noted the resulting data on her skin, figures
for chest and waist identical. To her mouth
was taped a parchment proclamation
detailing origins of those words she spoke

as if they were as intimately hers
as earlobes. But the evidence proved
those words had a long history of their own,
belonged to themselves and would
outlive her. Whatever she had said

to end up in this predicament
was not her fault, she was exempt, thus safe.
What could be done to her now? Even her breasts
were claimed before they'd risen; some said
he'd placed his nitrate-ridden hands there.

The critics overwrote each other
till all their words were tattooed black
upon her. Have mercy, she cried as they came
with the thousand-volumed weight of archives,
but those words were not hers either.

Bolster, Stephanie. "Portrait of Alice, Annotated" The Alice Poems. Montreal: Vehicule Press, 1998.

Monday, April 19, 2010

a poem by robert bringhurst

Kol Nidre*

Forgive me my promises. Those I have kept
and those I have broken. Forgive me
my pledges, my vows and the rest
of my boasts and concessions.

Raking my father's bones out of the long furnace, I knew
that what is is what links us. The ground
we all walk on, air we all breathe;
the rocks and trees that look down on us in all their candour -

all that remains of all that surrounded us when we were sane -
and the eyes; the hands; the silence; reciting the names
of what is in the world; divining the names
of what isn't; the wounds we inflict

to relay and mirror the wounds we receive;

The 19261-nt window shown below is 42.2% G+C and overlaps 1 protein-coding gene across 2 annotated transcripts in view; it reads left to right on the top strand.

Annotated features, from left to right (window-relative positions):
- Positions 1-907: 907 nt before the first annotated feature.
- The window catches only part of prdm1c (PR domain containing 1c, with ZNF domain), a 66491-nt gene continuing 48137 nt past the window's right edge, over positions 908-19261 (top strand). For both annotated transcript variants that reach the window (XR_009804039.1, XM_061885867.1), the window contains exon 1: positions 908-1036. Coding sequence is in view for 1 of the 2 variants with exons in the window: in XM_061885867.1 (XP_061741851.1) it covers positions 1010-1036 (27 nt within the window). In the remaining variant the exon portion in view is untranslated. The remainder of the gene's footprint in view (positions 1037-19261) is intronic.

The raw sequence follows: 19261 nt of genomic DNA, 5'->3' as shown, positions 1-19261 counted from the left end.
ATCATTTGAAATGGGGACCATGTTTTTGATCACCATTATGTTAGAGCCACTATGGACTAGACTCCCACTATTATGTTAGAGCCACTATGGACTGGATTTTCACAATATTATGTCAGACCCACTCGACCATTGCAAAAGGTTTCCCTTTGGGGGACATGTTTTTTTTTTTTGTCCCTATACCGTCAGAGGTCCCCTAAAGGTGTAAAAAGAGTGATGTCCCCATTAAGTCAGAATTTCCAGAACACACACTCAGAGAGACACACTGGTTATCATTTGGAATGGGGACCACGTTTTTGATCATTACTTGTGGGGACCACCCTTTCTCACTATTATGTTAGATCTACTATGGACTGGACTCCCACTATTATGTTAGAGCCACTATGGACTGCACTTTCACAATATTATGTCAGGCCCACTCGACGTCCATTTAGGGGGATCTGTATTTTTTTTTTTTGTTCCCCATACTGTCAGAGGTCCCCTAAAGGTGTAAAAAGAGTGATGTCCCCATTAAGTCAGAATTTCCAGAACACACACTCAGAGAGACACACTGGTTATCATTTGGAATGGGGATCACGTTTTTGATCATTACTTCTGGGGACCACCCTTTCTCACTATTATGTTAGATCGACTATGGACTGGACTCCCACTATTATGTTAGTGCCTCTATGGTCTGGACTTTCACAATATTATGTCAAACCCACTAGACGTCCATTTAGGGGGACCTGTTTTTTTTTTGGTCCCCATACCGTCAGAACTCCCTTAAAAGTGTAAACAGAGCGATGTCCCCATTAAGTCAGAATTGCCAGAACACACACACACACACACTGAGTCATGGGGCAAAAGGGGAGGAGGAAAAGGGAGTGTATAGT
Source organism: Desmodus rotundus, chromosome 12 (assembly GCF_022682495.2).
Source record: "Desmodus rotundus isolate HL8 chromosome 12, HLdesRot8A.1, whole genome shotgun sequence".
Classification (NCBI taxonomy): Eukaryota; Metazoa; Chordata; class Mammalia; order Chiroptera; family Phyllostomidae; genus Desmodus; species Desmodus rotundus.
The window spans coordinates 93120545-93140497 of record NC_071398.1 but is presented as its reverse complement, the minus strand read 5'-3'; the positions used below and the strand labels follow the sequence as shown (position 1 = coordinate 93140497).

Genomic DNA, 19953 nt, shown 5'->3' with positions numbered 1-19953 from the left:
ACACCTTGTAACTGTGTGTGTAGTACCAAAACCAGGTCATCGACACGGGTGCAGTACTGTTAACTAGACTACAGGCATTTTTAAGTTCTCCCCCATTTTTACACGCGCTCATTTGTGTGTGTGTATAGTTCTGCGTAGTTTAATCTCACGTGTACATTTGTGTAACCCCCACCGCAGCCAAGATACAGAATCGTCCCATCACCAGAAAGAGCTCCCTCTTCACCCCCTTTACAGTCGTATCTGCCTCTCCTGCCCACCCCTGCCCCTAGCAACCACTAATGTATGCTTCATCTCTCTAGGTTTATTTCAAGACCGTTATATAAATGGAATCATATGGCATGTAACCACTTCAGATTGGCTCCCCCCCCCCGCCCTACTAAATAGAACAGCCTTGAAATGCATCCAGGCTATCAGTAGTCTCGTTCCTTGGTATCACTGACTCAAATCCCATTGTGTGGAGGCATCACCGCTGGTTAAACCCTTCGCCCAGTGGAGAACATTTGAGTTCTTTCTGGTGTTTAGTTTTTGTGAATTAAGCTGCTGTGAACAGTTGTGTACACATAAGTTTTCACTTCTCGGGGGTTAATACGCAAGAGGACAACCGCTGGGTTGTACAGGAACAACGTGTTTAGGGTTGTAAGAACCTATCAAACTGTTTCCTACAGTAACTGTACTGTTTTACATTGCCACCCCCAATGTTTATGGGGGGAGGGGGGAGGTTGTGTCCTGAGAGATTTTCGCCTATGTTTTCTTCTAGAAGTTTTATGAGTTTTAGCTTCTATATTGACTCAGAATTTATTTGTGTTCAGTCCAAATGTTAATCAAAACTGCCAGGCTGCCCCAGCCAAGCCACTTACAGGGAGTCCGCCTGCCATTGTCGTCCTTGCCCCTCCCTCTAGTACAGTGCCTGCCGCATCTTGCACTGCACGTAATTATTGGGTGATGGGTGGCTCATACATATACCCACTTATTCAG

and the knots we cannot undo
between father and son, daughter and mother,
mother and father, the one

God and all his believers:
the marriage made without vows
between those who have pleased
and hurt one another that deeply.

Bringhurst, Robert. "Kol Nidre" The Calling: Selected Poems 1970-1995. Toronto: McClelland & Stewart Inc., 1995.

* n. Judaism
  1. An opening prayer recited on the eve of Yom Kippur, retroactively or preemptively declaring the annulment of all personal vows made to God in the previous or following year.
  2. The melody to which such a prayer is chanted.

Sunday, April 18, 2010

one more day by czeslaw milosz

One More Day

Comprehension of good and evil is given in the running of the blood.
In a child's nestling close to its mother, she is security and warmth,
In night fears when we are small, in dread of the beast's fangs and in the terror of dark rooms,
In youthful infatuations where childhood delight find completion.

And should we discredit the idea for its modest origins?
Or should we say plainly that good is on the side of the living
And evil on the side of a doom that lurks to devour us?
Yes, good is an ally of being and the mirror of evil is nothing,
Good is brightness, evil darkness, good high, evil low,
According to the nature of our bodies, of our language.

The same could be said of beauty. It should not exist.
There is not only no reason for it, but an argument against.
Yet undoubtedly it is, and is different from ugliness.

The voices of birds outside the window when they greet the morning
And iridescent stripes of light blazing on the floor,
Or the horizon with a wavy line where the peach-colored sky and the dark-blue mountain meet.
Or the architecture of a tree, the slimness of a column crowned with green.

All that, hasn't it been invoked for centuries
As mystery which, in one instant, will be suddenly revealed?
And the old artist thinks that all his life he has only trained his hand.
One more day and he will enter the core as one enters a flower.

And though the good is weak, beauty is very strong.